God declares to the worm, “I will help you.” There is help for the worm. There is help for frail humanity that has fallen short of God’s glory. For God has established His glory through One; His Righteous One. How is it that there is “help for a worm” from the creator of the all things? Consider this prophesy spoken by the Spirit of Christ:
But I am a worm, and no man; a reproach of men, and despised of the people. All they that see me laugh me to scorn; They shoot out the lip & shake their head, saying “He trusted on the Lord that he would deliver him; let him deliver him, seeing he delighted in him. Ps. 22:6-8
Who is describing Himself as a worm? God Himself has assumed our humanity in the Person of the Lord, Jesus Christ. What does this mean, except the power of God assumed the place of the most lowly of men in order to turn weakness into the power of God.
. . who, although He existed in the form of God, did not regard equality with God a thing to be grasped, but emptied Himself, taking the form of a bondservant, and being made in the likeness of men. And being found in appearance as a man, He humbled Himself by becoming obedient to the point of death, even death on a cross. Phil 2:6-8
God is telling Jacob “I will help you.” He calls Jacob a “worm,” which Job (in anguish) professes is all that he amounts to in the wake of God’s judgments. Yet this is the form that God assumed and took upon Himself when He came to us in the person of Jesus Christ.
Paul understood this powerful relationship between weakness and the power of God quite well, for when he entreated the Lord for the removal of the “thorn in the flesh”, the Lord told him that His grace was sufficient for him, and that “Power is perfected in weakness.” Therefore it becomes easy to see why Paul endured the trials he did. He knew that the secret of God’s power was “the worm,” ie. that lowly place of man which Christ assumed in order to redeem men. Therefore Paul writes:
Most gladly, therefore, I will rather boast about my weaknesses, that the power of Christ may dwell in me. Therefore I am content with weaknesses, with insults, with distresses, with persecutions, with difficulties, for Christ’s sake; for when I am weak, then I am strong. II Cor. 12:9-10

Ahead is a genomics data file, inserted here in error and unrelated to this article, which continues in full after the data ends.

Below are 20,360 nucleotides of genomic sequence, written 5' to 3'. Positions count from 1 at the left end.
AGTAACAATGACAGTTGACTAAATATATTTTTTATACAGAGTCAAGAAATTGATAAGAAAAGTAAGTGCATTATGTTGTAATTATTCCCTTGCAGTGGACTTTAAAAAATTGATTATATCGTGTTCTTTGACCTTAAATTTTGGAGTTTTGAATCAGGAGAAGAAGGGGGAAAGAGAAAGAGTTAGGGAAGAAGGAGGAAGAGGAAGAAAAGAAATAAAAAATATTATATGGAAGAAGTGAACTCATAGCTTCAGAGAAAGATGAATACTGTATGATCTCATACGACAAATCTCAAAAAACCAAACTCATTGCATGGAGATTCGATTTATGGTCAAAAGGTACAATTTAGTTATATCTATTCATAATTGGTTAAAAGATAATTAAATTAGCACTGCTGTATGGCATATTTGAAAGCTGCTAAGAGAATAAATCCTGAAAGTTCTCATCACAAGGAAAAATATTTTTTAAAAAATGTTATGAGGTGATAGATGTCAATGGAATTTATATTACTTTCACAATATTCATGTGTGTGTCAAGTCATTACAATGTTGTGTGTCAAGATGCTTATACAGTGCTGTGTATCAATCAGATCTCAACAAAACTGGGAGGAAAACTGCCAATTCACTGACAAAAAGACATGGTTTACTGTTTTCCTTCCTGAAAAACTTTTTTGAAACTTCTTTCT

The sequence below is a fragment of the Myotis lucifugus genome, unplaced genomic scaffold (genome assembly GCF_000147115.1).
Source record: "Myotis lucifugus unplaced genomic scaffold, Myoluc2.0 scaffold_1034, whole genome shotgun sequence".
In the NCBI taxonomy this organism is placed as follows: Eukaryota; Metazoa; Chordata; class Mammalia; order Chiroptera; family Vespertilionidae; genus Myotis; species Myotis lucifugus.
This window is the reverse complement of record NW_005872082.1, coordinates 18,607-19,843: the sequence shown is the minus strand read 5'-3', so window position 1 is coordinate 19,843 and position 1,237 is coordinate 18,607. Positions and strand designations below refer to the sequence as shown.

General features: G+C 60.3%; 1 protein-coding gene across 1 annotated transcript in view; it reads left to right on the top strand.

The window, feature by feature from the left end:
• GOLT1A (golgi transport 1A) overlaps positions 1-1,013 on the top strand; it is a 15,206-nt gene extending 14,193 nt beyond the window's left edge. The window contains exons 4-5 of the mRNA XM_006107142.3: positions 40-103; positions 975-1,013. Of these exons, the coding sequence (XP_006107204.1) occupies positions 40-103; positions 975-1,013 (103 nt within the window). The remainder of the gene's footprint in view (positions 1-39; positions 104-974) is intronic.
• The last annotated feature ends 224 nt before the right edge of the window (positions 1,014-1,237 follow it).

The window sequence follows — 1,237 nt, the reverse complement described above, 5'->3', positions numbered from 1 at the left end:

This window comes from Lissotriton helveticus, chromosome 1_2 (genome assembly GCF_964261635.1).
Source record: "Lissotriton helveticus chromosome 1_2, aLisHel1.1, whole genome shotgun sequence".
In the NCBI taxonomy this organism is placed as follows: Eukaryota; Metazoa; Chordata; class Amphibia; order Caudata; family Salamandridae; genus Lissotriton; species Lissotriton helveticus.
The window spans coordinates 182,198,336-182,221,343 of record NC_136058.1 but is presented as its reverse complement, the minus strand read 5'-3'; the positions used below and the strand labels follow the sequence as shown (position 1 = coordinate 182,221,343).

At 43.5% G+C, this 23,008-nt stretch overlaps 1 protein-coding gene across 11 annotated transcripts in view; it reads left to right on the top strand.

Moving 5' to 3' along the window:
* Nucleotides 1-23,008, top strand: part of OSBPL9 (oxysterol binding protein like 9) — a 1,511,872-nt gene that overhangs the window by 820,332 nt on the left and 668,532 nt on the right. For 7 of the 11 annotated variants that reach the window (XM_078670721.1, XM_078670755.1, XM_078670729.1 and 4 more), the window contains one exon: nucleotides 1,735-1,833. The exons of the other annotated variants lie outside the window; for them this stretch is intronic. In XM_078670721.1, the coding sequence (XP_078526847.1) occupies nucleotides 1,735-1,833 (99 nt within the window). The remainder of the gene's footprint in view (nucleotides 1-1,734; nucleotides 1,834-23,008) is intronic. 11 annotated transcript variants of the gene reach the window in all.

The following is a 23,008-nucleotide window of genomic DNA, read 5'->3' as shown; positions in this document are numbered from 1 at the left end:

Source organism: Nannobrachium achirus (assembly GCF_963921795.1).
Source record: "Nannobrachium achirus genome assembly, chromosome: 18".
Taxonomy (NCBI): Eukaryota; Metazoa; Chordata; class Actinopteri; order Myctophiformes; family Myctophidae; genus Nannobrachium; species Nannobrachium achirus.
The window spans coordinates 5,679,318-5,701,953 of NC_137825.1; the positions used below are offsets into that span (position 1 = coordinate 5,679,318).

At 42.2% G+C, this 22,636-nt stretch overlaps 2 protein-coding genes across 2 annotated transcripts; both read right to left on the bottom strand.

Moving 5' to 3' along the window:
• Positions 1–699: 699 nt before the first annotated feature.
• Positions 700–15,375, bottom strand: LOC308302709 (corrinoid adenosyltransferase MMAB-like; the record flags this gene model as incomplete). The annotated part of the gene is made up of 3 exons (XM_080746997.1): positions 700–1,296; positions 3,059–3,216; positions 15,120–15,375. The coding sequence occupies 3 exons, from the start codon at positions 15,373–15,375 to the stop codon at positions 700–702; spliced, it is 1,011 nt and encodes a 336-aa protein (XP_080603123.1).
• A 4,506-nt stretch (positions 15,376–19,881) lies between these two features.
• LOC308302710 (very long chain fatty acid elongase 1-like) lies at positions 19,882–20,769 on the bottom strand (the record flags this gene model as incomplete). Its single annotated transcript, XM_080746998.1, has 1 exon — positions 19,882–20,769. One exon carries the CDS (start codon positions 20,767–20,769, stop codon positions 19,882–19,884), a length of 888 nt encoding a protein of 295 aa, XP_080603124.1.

O the paradox that is presented by the mystery that is the kingdom of God! God, Who will not give His glory to another, has provided that His glory should rest upon “the worm.” The glory of the Spirit of God bestowed upon the base and the afflicted of humanity. This is the place of the Cross.
For indeed He was crucified because of weakness, yet He lives because of the power of God. II Cor. 13:4
iii. The Rejoicing Spirit of the Mighty One Filling the Weak
The prophecy of Zephaniah declares:
The Lord thy God in the midst of thee is mighty; He will save, He will rejoice over thee with joy; He will rest in His love, He will joy over thee with singing. Zeph. 3:17
Indeed, the context here in Zephaniah’s prophecy is the “might” of the Lord Jesus Christ. How is He “mighty?” The Lord’s “might” is true and spiritual, and profoundly unlike what we would consider to be “might.” For Paul prayed for the Colossians that they would be:
Strengthened with all might, according to His glorious power, unto all patience, & longsuffering with joyfulness; Col. 1:11
It would seem that the Lord’s might, is a strength unto divine-righteousness! The power of the indwelling Christ, is the power of to save. It is the power to bring the nature of God into the creature so as to allow the creature to share in the indestructible life that is Christ. While we tend to think of “might” and “power” in terms of the power to “destroy”, ie. as a “destructive” agency, this is not the essential meaning of the power of God. His “might” is creative, regenerative, and restorative, and nurturing.. Therefore when Paul tells the Ephesians . . .
Finally, my brethren, be strong in the Lord, & in the power of his might. Eph 6:10
What is Paul telling them to do? He is telling them to put on the weapons of the “mighty warrior” that is “Christ in you”, ie. such things as; the knowledge of salvation, faith, righteousness, God’s word, truth, and the Gospel of God. These are what make up our spiritual armor. But as to the flesh, what profit is that? When we are strong in the flesh, then we are the most weak spiritually. If we would have spiritual strength; strength of a type that is effective to win spiritual battles; strength of a type that will bring the kingdom and righteousness of God, we must not look for it in fleshly means:
For the weapons of our warfare are not carnal, but mighty through God to the pulling down of strong holds; II Cor. 10:4
For recall that after Paul prayed for his physical infirmity to be taken away, we are told:
And He said unto me, My grace is sufficient for thee: for my strength is made perfect in weakness. Most gladly therefore will I rather glory in my infirmities, that the power of Christ may rest upon me. II Cor. 12:9
The mighty-nature of the Spirit of Christ within the believer is not rightly-apprehended by the carnal-mind. In fact, the natural man does not even seem to recognize the power of Christ when it is within himself for the effectuating of salvation. Consider Paul’s words to the Corinthians:
Since you seek a proof of Christ speaking in me, which to you-ward is not weak, but is mighty in you. II Cor. 13:3
 G1163 dei die, deh-on’ Third person singular active present of G1210; also δεόν deon which is neuter active participle of the same; both used impersonally; it is (was, etc.) necessary (as binding): – behoved, be meet, must (needs), (be) need (-ful), ought, should.
 Mat 19:17 “Why callest thou me good? There is none good but one, that is God.”
 I John 2:1
 See commentary on Isaiah 45:11 “& you shall commit to Me the work of My hands.”
 II Corinthians 12:7
 II Corinthians 12:9
 Paul makes list of his trials at II Corinthians 11:23-28.